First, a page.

Artist Sooze Sigel has started a Women for Sobriety group that meets at the Mill Creek YMCA. She has been a member of the group for seven years in her previous home of Asheville, North Carolina, she was a group moderator. (Dan Bates / The Herald)

Artist Sooze Sigel has started a Women for Sobriety group that meets at the Mill Creek YMCA. She has been a member of the group for seven years in her previous home of Asheville, North Carolina, she was a group moderator. (Dan Bates / The Herald)

Women for Sobriety’s new group meets at YMCA in Mill Creek

After years with another program, Sooze Sigel says she’s helped by a positive approach to recovery.

MILL CREEK — Sooze Sigel knew in college that she was different, that when it came to alcohol and marijuana she wasn’t like a lot of her friends. She wasn’t a take-it-or-leave-it user.

Drinking became a serious problem that followed her into adulthood and beyond. By her early 30s, Sigel was married and expecting her daughter. It was a “completely clean pregnancy,” she said, but later she knew she’d need help to overcome substance abuse.

All these years later, at 69, Sigel is happily sober.

She’s an artist whose inked prints of fish and foliage decorate the walls of the tranquil apartment she shares with her husband. A “wanna-be grandma,” she volunteers with a children’s program at the Mill Creek Family YMCA. She plays mahjong there, exercises and leans toward a plant-based diet.

“I’m a happy camper,” Sigel said recently. “That’s part of our deal with WFS.”

She was talking about Women for Sobriety. The nonprofit was founded in 1975 by Jean Kirkpatrick, a Pennsylvania sociologist and author who overcame years of struggle with alcoholism — not the late Jeane Kirkpatrick, a U.S. ambassador to the United Nations during the Reagan administration.

“It’s an empowerment approach for women,” Sigel said. She spent 17 years in another recovery program. Although she said she stayed sober during those years — and for another seven years maintained abstinence “on my own” — Sigel feels Women for Sobriety better serves her needs and suits her philosophy.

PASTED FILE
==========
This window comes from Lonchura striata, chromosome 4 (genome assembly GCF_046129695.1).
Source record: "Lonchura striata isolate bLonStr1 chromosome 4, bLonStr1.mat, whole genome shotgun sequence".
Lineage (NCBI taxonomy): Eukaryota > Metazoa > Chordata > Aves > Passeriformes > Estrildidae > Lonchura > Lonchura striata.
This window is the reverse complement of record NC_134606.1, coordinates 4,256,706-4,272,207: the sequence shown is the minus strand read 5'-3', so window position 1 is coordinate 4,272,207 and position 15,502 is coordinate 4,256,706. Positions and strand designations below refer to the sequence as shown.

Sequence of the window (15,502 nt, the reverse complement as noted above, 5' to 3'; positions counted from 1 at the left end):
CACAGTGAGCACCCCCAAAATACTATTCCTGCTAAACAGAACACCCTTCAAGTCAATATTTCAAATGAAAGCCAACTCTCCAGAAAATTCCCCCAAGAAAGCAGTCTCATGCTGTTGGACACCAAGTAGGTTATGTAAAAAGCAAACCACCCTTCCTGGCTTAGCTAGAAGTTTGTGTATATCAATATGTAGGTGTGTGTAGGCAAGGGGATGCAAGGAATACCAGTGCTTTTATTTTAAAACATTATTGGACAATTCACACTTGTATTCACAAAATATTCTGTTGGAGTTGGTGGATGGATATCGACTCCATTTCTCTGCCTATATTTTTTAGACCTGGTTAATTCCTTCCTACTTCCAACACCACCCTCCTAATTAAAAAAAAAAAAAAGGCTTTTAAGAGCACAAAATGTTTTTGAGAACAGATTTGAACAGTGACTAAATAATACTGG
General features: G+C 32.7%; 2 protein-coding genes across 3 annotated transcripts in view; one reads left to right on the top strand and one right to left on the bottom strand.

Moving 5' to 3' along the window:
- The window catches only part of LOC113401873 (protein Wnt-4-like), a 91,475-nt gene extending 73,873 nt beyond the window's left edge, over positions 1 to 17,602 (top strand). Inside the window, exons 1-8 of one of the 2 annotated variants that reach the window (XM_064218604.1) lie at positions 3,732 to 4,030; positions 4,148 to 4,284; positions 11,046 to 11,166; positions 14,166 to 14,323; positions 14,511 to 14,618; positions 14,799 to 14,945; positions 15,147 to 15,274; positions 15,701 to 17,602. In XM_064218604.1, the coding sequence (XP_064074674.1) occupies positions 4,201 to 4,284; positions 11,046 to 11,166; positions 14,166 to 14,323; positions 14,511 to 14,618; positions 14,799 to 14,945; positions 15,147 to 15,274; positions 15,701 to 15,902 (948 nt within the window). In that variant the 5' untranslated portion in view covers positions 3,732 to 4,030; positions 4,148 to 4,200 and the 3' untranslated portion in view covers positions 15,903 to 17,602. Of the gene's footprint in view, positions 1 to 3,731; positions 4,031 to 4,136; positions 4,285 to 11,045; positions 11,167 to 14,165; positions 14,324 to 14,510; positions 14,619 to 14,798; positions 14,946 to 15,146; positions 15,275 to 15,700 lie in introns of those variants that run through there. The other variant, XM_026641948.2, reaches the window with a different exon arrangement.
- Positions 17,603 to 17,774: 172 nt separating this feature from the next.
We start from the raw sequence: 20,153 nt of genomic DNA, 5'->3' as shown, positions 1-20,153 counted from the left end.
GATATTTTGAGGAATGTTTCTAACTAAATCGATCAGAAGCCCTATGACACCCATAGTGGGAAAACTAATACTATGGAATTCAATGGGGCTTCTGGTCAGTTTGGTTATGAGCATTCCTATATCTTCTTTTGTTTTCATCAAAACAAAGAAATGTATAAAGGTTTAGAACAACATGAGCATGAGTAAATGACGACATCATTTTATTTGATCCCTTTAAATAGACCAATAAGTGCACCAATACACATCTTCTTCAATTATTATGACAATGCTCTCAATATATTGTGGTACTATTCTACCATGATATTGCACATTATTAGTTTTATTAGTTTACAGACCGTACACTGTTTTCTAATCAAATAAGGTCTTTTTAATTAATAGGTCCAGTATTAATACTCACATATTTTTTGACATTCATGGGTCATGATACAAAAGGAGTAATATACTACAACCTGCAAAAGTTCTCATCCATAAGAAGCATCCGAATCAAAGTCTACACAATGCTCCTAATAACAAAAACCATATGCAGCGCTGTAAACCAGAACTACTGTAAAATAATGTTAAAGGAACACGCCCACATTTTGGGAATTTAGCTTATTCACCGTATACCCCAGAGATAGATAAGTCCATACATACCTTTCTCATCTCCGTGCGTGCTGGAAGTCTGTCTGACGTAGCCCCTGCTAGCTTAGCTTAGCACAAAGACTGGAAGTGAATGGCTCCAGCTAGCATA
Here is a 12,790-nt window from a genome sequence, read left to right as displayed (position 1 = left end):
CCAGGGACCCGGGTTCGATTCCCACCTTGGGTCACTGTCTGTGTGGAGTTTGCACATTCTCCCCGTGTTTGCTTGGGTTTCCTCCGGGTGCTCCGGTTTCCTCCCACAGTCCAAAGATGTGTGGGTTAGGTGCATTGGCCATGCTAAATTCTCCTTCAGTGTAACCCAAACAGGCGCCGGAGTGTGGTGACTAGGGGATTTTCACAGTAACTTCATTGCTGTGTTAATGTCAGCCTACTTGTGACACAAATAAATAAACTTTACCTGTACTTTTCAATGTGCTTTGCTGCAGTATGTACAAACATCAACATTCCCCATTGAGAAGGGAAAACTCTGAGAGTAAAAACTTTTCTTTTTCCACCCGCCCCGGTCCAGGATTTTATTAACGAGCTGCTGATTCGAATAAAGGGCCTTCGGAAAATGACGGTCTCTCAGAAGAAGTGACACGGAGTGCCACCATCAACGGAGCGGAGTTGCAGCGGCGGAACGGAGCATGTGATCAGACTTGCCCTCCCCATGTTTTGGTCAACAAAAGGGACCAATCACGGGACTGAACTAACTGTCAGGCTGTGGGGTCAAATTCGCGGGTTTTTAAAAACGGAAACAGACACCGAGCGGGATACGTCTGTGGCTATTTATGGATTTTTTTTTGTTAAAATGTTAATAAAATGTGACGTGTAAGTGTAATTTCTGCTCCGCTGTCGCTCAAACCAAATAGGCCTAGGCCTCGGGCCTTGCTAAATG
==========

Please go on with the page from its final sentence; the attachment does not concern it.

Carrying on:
Last month Sigel started a local Women for Sobriety group that meets 6:30-8 p.m. Thursdays at the Mill Creek Family YMCA. It’s free and open to women 18 or older facing issues of alcohol or chemical dependencies.

“It’s difficult to walk in the door,” Sigel acknowledged, but she said there’s support to be found for those who do. With 10 or fewer women in an ideal-sized group, she said, meetings don’t focus on past failures, but “concentrate on the positive.”

The organization’s mission statement, Sigel said, speaks to women, with its premise “that addiction began to overcome stress, loneliness, frustration or emotional deprivation in daily life.” The abstinence-based self-help group employs a “New Life” program, which the mission statement says “acknowledges the very special needs women have in recovery — the need to nurture feelings of self-value and self-worth and the desire to discard feelings of guilt, shame, and humiliation.”

Women for Sobriety emphasizes a positive self-image with 13 “Acceptance Statements” that include “The past is gone forever.”

At meetings, Sigel said members share “a positive for the week,” and if someone has an “urgent need” it is addressed. “And there’s a huge online community,” she said.

Sooze Sigel’s artwork includes fine basketry she made after taking a class in pine needle weaving at Everett’s Shack Art Center. (Dan Bates / The Herald)

Sooze Sigel’s artwork includes fine basketry she made after taking a class in pine needle weaving at Everett’s Shack Art Center. (Dan Bates / The Herald)

Sigel, who moved to Mill Creek two years ago from Asheville, North Carolina, said she’s been “a proud and enthusiastic member of Women for Sobriety for more than seven years.” For three years in Asheville, she moderated a Women for Sobriety meeting, known in the organization as a “face-to-face” group.

She’s been retired about 10 years from her job as an art director with a New Jersey newspaper. After her daughter and son-in-law settled in Seattle, she and her husband of 20 years, Alan Sigel, moved to Mill Creek.

While Women for Sobriety doesn’t emphasize the past, Sigel did share one episode that was a lesson in the grip alcohol could have on her life. While on a cruise for her 50th birthday, she said, “I thought maybe I’m cured.” Soon after thinking she could drink moderately, she knew she was in trouble.

Today, though, with the help and community she found through Women for Sobriety, she is so much more than a woman in recovery.

In June, the YMCA of Snohomish County honored its outstanding volunteers for 2018-2019. Sigel was recognized as the Mill Creek Y’s standout volunteer in the program area. Other honorees were named for volunteer work supporting YMCA policy, youth and financial development programs.

At home in Mill Creek, Sigel’s artwork is on display in her living room and cozy studio. Along with her stunning prints, representations of fish and flora, are creations she made after taking a class in pine needle basket weaving at the Schack Art Center in Everett.

And printed on a tote bag in her studio is a motto, which is also the title of a book by Women for Sobriety founder Kirkpatrick: “Goodbye Hangovers, Hello Life.”

Julie Muhlstein: 425-339-3460; jmuhlstein@heraldnet.com.

Women for Sobriety

A Women for Sobriety group meets 6:30-8 p.m. Thursdays in the Cascade Room of the Mill Creek Family YMCA, 13723 Puget Park Drive, Everett. It’s free and open to women 18 or older facing issues of alcohol and/or chemical dependencies. Those attending are expected to be drug- and alcohol-free the day of meeting. Photo ID needed to enter the Y branch.

Information: www.womenforsobriety.org or email 1099@womenforsobriety.org

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